Dogs in panic

I tried to do a little more work on the trim in the house on Saturday. Zeke and Sam objected. Strenuously.

I had put up the vertical casing on three doors a few days earlier and the dogs acted spooked, as they had in the past when I was using the pneumatic nailer. But this time was different.

The dogs were in the bedroom, where I wanted to install the baseboard behind the bed, so we could push the bed up against the wall. I didn’t realize they were there when I put two nails into a loose piece of flooring. They ran out of the room and pushed through the door into the garage. I had already lowered the garage doors because I figured they would want to be out there, so I wasn’t worried about that. But when I started moving the baseboard around — not even nailing yet, just moving — they freaked. Zeke started trying to rip the rubber gasket off the bottom of the garage door. It literally scared the crap out of Sam.

So this is the progress I made on the bedroom baseboards.

Loose baseboard and quarter round, plus abandoned nail gun.

On Tuesday I stopped at the vet’s office to ask their advice. They didn’t think sedatives were the answer. I didn’t either. I have a lot of trim left to do, and I didn’t want two doped-up dogs around for days on end. The vet suggested boarding them, but I don’t think that’s going to be practical. I guess I’ll try to fix up a hidey-hole for them in the garage.

Here’s Zeke in calmer times.


Notice that there are no baseboards on the wall behind him.

Moon – roof

On Wednesday night the sky was clear enough for the first time in days to see the rising moon.


Leah called my lazy rear end out to get this shot. It’s only so-so. It was handheld, so it’s not really sharp enough to stand up to much enlargement. It was really pretty in person.

And the roof? That’s the new roof on our house.


The weather was pretty good for the last few weeks, but rain was expected during the early hours of Monday (October 26). The roofing material wasn’t delivered until late last week. Fortunately, the roofer came out Saturday with about an hour of daylight left and got the roofing felt up. Then he came and shingled all day Sunday, so by the time the rain started we had a roof. The framing contractor, who provided the roofer as well, said he doesn’t like to ask anyone to work on the weekend, but in this case he made an exception. We’re glad he did. At least the roofer got Monday and Tuesday off anyway, since it rained pretty much the entire two days.

Most of our siding material was delivered earlier last week, but there was still a little bit left. This came on Monday.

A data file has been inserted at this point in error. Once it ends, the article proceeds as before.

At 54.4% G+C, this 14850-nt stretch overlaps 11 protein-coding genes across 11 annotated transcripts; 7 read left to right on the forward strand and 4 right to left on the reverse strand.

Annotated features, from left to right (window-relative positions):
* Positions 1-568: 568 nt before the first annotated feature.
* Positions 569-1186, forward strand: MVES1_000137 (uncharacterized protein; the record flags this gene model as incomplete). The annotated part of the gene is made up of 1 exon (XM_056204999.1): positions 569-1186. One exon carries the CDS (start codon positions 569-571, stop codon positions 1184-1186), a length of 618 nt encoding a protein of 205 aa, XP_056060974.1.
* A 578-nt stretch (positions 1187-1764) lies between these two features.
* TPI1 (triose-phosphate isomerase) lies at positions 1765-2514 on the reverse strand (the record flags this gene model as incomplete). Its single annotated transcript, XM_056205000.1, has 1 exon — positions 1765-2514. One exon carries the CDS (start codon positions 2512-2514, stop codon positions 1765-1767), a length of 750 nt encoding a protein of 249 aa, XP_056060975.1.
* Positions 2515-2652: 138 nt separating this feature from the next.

This is the fish scale or half-round shingle material that will go on the porch gable. It will be painted white (as of now) to contrast with the dark green (as of now) color of the siding. I think siding will probably start today (Thursday Oct. 29) or Friday, assuming no more rain.

Late evening house update

We’re back. Uncertainty is still with us, but I guess that’s always going to be the case. So, on to the blogging.

This was the eastern sky at around 7:30 pm EDT on Monday, Sept 7.


This was the same view at about the same time on Tuesday.


It had been raining a little and was still sprinkling up on the mountain. The bright clouds are quite high, since they are further in the distance than the darker clouds above them in the photo but they are still illuminated by the setting sun. The taller one might have been a weak storm, but the radar on my phone’s weather app didn’t show much happening down that way.

Not much has been happening with the new house. Neighbor John did some grading where the septic system was installed, and our well is now in. The well driller finished about three weeks ago at a depth of 310 feet, a flow of about five gallons per minute, and about 200 gallons in the well itself. That is slightly deeper than our current well (280 feet), and a lot shallower than our next-door-neighbor’s well, which is about 500 feet and produces about three gallons per minute. Hydrology escapes me.

I told the well driller not to install the pump since we don’t need it right away.

There was a rumor that our framer will start soon, but I haven’t actually heard anything from the framer himself. This puts us about a month and a half behind where I wanted to be on the new house.

The current house is coming along, although somewhat slowly. I have almost finished the lower section of wall in our downstairs den, a problem which has been delaying starting the flooring. This picture, taken Tuesday night, tells the story.

den progress

As you can see, the floor is bare concrete. The beam you can just see at the top of the photo has been sheathed in stained pine like the upstairs beams. There is a stack of flooring to the left of the stairs. The stair treads are finished and laid in place but not nailed. I have all the finished wood I need to complete the stairs. That should go reasonably quickly. The wainscoting on the far wall is what has taken so long. Here’s a closer shot where it joins the hearth.


The wainscoting is made from plywood beadboard. We used the same stain as on all the upstairs trim (Colonial Maple), but in the years since the upstairs was trimmed out, Colonial Maple has developed a redder hue.